Published June 27, 2017
SHIPROCK – Navajo Nation President Russell Begaye joined Navajo Code Talker Sam Sandoval on Wednesday, Jun. 21 at the Phil Thomas Performance Center in Shiprock, New for the Navajo Nation premier of “The Heart of a Warrior”, a documentary exploring Sandoval’s role as Navajo Code Talker.
“Sam Sandoval is a true warrior. We should all be proud of his accomplishments and those of the Navajo Code talkers,” said President Begaye. “America would not be the ‘Land of the Free’ if it weren’t for the service and sacrifice of the Navajo Code Talkers. It’s because of them that we are able to enjoy freedom.”
“The Heart of a Warrior” chronicles the life of Sam Sandoval who is originally from Turtle Mountain near Nageezi, N.M. He joined the U.S. Marine Corps in 1943, a year after graduating from Navajo Mission in Farmington, N.M.
Sandoval along with seven young men from Navajo Mission enlisted, joining a group of approximately 60 Navajo men who made up Platoon 297. While at Camp Pendleton, Platoon 297 increased lexicon of the Navajo code.
Sandoval saw action in five combat battles in the South Pacific. He is considered the last remaining Navajo Code Talker who resides in Shiprock, N.M. Of the sixty young Navajo men who originally enlisted, only four remain.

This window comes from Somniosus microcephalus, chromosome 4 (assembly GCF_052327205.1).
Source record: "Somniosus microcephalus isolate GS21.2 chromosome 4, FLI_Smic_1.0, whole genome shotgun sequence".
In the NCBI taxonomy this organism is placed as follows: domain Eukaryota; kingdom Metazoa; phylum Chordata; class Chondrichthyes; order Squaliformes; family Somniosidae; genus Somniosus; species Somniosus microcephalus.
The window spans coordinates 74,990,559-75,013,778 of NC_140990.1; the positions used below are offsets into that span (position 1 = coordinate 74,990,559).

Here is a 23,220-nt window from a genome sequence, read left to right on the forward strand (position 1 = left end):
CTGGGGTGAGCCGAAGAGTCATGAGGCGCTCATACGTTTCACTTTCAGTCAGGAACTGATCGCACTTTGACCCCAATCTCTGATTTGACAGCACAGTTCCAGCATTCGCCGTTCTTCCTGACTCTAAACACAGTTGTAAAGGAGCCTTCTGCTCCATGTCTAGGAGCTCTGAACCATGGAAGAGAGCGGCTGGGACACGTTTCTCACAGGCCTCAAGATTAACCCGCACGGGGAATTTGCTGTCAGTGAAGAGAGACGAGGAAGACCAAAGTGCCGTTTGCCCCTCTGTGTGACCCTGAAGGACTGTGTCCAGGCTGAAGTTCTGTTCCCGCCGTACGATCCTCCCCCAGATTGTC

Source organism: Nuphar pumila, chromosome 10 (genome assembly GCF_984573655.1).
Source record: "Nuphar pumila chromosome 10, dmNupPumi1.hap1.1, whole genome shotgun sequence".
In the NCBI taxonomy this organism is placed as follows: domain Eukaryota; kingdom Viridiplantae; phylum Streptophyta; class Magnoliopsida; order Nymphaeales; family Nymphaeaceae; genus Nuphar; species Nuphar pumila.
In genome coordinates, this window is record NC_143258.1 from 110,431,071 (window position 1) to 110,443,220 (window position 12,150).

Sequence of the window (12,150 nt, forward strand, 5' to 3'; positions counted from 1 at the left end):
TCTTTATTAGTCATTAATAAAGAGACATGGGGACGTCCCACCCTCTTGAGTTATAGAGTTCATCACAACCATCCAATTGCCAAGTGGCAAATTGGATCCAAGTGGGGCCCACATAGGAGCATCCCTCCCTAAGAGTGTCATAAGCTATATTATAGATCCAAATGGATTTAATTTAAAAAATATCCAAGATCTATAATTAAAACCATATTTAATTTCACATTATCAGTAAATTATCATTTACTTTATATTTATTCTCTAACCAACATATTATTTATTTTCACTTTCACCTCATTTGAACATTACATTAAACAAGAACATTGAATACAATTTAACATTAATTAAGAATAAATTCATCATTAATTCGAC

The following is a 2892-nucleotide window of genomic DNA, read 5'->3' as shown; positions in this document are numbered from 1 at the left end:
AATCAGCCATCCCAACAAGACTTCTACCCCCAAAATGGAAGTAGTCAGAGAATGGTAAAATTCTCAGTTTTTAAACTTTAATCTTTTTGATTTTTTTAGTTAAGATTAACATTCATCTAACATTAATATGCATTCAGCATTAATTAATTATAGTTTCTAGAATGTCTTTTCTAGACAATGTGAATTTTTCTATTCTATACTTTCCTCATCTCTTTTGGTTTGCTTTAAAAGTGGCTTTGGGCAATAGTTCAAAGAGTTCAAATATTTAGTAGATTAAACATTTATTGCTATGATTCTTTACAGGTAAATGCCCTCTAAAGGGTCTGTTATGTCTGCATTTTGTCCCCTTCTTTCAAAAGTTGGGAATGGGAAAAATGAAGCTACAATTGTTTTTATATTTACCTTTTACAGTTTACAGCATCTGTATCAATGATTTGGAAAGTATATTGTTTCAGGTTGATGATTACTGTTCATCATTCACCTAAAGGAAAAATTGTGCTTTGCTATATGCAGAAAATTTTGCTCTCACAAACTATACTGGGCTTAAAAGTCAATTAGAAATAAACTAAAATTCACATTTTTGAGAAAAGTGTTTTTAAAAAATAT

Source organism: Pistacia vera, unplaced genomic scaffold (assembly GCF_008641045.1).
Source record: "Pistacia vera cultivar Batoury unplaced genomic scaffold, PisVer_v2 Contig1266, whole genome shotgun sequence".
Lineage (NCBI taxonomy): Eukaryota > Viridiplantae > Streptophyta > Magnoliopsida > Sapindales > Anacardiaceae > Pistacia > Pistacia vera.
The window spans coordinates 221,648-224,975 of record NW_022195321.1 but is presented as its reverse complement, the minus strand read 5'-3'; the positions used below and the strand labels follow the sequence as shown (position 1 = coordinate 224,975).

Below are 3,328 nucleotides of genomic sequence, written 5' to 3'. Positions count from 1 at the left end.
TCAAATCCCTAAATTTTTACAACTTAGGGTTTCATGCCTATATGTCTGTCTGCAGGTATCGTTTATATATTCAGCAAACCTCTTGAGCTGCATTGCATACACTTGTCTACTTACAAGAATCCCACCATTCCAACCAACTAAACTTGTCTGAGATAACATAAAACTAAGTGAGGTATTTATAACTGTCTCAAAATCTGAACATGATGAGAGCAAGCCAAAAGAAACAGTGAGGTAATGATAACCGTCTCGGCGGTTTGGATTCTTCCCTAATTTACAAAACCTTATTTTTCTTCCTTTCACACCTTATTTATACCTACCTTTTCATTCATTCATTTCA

The documentary opens with a reenactment of a young Sandoval walking to the sweat lodge with his grandfather. The lessons he learned from his grandfather he carried throughout his life, he said.
“When I was young, I spent a lot of time with my maternal grandfather. He would tell me about ceremonies and the teachings of traditional medicine men,” Sandoval said. “It wasn’t that I was being groomed to be an apprentice. It was common to hand down these teachings in these ways.”
The rigors of Sandoval’s young life in a bygone era of Navajo history instilled virtues within him that served as guides to navigate his time in the Marines. By sheepherding, he was taught to walk long distances in the heat without much food or water.
As he and the other Navajos entered boot camp, they excelled in the physical activities that other non-Navajos found difficult, he said.
Although extremely humble about his service as a Navajo Code Talker, Sandoval felt it was time to show the documentary to present an unexplored aspect of history. The documentary is a testament not only to his service but the service of all Navajo Code Talkers.
Contrasting the verbal teachings he was given in his youth by his grandfather, Sandoval felt the viewing of the documentary was necessary in recounting the history of the Navajo Code Talkers.
“What we hear is what we learn and it is wisdom that comes from our history. It’s a path that needs to be told,” he said. “Tonight, this is what we are doing. Tonight, this documentary will show us what a code talker is.”
As the Navajo Code Talkers were critical in winning World War II by utilizing the Navajo language in codifying messages, President Begaye encouraged all tribal members to continue to learn and speak Navajo.
“Our Navajo language is powerful and we should never be ashamed of speaking Navajo. We should always strive to learn and teach our children,” he said. “Navajo Code Talker Sam Sandoval used this powerful tool to win the war. Many people think it’s ships, guns and missiles that won the war but it was our powerful language. Freedom is not free and let’s never forget this.”